AI7R.NET

Updated: 9/21/2022

If you look at my three basic station locations, you’ll learn that I don’t understand the phrase “too many radios”. My pride and joy are my Drake radios. I have three complete stations, functional and in beautiful shape. The modern gear is nice too of course.

Recently I added a radio combination known endearingly as the “Gold Dust Twins” to my collection. I’ve wanted to obtain these for as long as I can remember. I haven’t set them up for regular use, but they work as a tower-stacked version right now. I’m planning to set them up side by side on a nice desk in the living room in Chandler and have a bug for CW work. The best part is the KWS1 runs about 800 watts by itself. Whew! Now THAT is a radio!

My primary station at the Chandler QTH
The stacked configuration of the 75A4 I already had, and the KWS1 transmitter on top of the power supply. A dream come true for sure!!

I have done a few commercial projects over the years. My work partner (Charlie, AD7MD) and I designed and built the CCD antennas. Different designs from those found in 73 mag in ’87. Very nice antennas with some unique properties. 291 of them officially found air time.

My current semi-passion is the remote operation of my radios up here in the forest, where the noise levels are fairly quiet. Typically S2-3 on 40 and maybe S5 on 80 at night. I have various Youtube videos on that subject and others.

Another Chandler station. These are much like the Novice and early General gear I had. Except I had the 75a2 instead of the 75A4 like this one. My first nice receiver was the National RAO-7.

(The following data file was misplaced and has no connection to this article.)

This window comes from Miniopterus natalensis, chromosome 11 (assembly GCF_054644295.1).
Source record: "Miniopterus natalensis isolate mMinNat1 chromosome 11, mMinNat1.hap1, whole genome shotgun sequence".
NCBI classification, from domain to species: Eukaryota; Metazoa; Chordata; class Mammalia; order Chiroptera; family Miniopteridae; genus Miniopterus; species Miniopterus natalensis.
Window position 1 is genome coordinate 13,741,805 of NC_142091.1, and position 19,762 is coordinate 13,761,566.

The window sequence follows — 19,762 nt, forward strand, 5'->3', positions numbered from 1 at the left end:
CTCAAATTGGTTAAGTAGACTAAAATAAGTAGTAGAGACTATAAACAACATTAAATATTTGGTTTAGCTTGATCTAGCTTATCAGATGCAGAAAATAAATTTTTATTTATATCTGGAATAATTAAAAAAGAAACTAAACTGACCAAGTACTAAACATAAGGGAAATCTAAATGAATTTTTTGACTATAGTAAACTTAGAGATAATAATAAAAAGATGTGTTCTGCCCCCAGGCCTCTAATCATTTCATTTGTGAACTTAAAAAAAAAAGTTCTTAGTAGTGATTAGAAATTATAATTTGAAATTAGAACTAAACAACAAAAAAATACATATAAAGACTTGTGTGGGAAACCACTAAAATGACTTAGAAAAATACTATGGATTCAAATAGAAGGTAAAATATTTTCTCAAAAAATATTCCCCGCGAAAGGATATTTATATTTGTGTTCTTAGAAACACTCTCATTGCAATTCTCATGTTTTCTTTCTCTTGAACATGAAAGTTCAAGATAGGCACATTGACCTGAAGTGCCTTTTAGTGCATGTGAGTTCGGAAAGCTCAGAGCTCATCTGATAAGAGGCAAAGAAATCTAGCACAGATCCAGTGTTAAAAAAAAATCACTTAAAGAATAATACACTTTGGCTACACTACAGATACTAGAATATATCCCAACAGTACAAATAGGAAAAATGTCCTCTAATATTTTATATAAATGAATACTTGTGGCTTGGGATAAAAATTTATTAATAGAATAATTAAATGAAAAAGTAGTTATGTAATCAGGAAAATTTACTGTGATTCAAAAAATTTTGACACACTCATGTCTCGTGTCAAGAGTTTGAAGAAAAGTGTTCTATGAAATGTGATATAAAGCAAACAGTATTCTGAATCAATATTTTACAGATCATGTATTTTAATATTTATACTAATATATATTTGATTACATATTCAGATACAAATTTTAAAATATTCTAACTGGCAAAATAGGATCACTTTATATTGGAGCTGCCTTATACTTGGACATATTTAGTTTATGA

Speaking of remote control, I just added a prototype of a coax disconnect that puts a nice gap between the antenna and radio. Lots of changes in mind, but the general concept works and is in operation. Check out the Youtube video on it. The plan is to make a commercial version for sale once it is refined and 3D printer parts designed.

And a popular item is the remote control keyer that allows the users to use paddles to send code from their phone or computer from remote.

And this is the Bonita Creek station. The FT-1K has moved to Chandler and the Drake gear will move into the hole. The Flex 6400M is a primary radio up there with the 7300 and 9700 as nice play things. The 7300 is set up to be remotely controlled as well as a new ability to actually disconnect the antennas remotely. The Drake gear are dreams I’ve wanted to own for a while. Beautiful history. Smells nice too.
And here is a little low-power portable radio. Fully self-contained and a blast to operate.

In January of 2022 four things happened on the ham radio front. I placed an order for a new Elecraft K4, a Mercury III solid-state amplifier, and Starlink for faster Internet. All three will probably arrive in 2023. Did I mention I hate pandemics?!?!? I hope I live long enough to enjoy these new toys. On the bright side, I expect the K4 and Starlink will have new software and be more refined by the time I am deemed worthy of owning them. Oh, the 4th thing is the 900 Mhz repeater on 927.2625 and that went from “Hey, you want to put a repeater up at Bonita?” to being on the air in about 2 weeks. Read all about it.

Update September 2022: Starlink speeds sucked so that was a bad purchase. I haven’t heard from the Mercury people yet and I’m not sure I need another amp since I have three and the Collins runs 800 watts. BUT, Elecraft has taken my money and I should see the K4 in a week or so!

Enjoy touring around the website and feel free to message me if you have questions.

73

Dave, AI7R and wife Linda, NI7Y

More station images…

From a novice 75 watt station to a full legal 1500 watt limit
And the always fun Drake 4C line. The Heath station is ready for restoration.
And a little D-Star on the 9700 for when the bands suck.
And this shot that my wife, NI7Y, grabbed that makes my beam and tower look massive. Well, it IS, but this goes over the top.

Some random images of the station and projects over the years.